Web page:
Date of Award


Degree Name

Doctor of Philosophy


Plant Biology

First Advisor

Baer, Sara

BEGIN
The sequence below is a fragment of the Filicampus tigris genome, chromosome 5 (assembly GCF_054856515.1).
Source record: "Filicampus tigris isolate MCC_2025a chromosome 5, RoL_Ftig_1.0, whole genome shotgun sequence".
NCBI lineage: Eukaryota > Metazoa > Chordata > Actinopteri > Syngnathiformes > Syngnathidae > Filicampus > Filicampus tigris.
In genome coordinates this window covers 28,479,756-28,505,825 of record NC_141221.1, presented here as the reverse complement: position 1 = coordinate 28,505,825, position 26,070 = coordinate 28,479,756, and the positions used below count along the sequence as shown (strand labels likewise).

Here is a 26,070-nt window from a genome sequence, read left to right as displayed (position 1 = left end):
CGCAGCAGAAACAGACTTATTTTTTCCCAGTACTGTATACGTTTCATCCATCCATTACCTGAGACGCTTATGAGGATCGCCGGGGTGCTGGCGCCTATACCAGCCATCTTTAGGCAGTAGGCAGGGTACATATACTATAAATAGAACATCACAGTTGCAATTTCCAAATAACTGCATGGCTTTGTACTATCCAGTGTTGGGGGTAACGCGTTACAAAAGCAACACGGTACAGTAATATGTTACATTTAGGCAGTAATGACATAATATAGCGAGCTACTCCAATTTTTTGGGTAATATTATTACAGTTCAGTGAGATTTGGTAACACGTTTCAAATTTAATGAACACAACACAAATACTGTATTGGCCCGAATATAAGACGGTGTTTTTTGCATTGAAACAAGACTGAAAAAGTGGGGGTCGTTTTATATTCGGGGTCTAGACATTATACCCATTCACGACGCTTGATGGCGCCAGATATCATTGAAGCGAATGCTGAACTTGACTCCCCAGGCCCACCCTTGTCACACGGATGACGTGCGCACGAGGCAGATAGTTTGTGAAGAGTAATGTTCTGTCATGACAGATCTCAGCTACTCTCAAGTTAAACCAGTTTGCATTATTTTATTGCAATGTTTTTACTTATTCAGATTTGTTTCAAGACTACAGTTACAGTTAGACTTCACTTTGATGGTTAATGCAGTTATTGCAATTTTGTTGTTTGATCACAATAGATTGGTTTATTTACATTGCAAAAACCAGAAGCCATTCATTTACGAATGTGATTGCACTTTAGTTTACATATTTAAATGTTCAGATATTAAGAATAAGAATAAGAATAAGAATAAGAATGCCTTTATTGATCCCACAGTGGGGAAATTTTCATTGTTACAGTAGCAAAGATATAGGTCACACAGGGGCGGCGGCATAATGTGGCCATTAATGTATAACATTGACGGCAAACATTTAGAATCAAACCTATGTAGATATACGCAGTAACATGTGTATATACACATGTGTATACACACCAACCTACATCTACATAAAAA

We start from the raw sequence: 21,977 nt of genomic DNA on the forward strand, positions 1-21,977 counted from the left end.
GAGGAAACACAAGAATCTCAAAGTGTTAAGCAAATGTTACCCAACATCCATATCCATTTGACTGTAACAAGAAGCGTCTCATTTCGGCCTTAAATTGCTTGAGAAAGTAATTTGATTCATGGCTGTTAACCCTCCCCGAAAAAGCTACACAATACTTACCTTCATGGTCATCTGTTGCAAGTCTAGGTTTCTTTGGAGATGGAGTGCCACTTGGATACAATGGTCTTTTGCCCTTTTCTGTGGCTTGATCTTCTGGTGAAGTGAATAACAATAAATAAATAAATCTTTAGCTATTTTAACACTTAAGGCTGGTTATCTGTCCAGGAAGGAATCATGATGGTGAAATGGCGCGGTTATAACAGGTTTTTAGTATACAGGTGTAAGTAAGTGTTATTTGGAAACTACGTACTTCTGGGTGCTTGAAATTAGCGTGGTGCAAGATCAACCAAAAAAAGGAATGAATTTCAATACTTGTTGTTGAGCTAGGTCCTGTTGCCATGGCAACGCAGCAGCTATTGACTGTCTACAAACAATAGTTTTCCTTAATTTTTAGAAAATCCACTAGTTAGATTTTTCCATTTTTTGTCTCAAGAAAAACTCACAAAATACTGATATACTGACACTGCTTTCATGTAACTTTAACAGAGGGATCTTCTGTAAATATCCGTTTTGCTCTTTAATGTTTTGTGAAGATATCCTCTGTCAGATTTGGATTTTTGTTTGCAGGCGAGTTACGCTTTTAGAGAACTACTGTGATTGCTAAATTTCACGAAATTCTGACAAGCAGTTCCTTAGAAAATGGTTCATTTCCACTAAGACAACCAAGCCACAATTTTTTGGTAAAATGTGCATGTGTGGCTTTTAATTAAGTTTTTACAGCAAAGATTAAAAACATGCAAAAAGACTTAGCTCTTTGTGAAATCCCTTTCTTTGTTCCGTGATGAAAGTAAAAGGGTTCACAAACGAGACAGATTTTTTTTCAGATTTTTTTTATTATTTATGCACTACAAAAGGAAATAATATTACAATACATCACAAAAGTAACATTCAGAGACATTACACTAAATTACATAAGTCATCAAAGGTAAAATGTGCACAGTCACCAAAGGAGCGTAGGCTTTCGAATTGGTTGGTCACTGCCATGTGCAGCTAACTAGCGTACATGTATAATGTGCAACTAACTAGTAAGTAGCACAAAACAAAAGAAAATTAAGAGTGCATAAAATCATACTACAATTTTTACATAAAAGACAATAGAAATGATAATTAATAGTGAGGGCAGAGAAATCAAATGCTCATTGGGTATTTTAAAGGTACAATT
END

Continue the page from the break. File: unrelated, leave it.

The overall objective of this study was to quantify the effects of dominant grass propagule source (i.e., cultivar vs. non-cultivar) and seeded diversity of propagules on community structure and ecosystem function during prairie restoration. Two field experiments, and two chronosequences were used to investigate this main objective. The two field experiments were established at the same latitude separated by 620 km (corresponding to a precipitation gradient from eastern Kansas to western Illinois), and consisted of a split plot design, with dominant grass source as the whole-plot factor (2 levels) and seeded dominance of grasses as the subplot factor (5 levels). Percent cover of each species in each treatment combination was quantified during the first five years of restoration. Total plant species richness and diversity were not adversely affected by cultivars in Kansas or Illinois. The effect of the dominant grass population source on the cover of focal grasses, planted species, and volunteer species were contingent upon location. By the fifth year of restoration, diversity and richness were greatest, and cover of volunteer species was lowest in the low grass dominance (i.e., high diversity) treatment. ANPP, as well as total, microbial, and mineralizable pools of C and N were measured to quantify ecosystem function in these two field experiments. Changes in ecosystem function in Kansas and Illinois were primarily driven by time and regional abiotic differences, not propagule source or seeded diversity. The effect of plant species diversity on ecosystem function was further investigated at a landscape scale by developing and sampling two chronosequences of high (HDC; n=20) and low diversity (LDC; n=15) prairies spanning over two decades of restoration in northwestern Illinois. In general most metrics of ecosystem function in both chronosequences moved towards levels measured in remnant prairies. While the constituent prairies of the HDC had higher species richness, diversity, and more rapidly increasing root biomass than the fields of the LDC, recovery of other important ecosystem functions including aboveground net primary productivity, total, microbial, and mineralizable soil C, and soil aggregate mean weighted diameter were achieved equally well with either high or low diversity prairie plantings.




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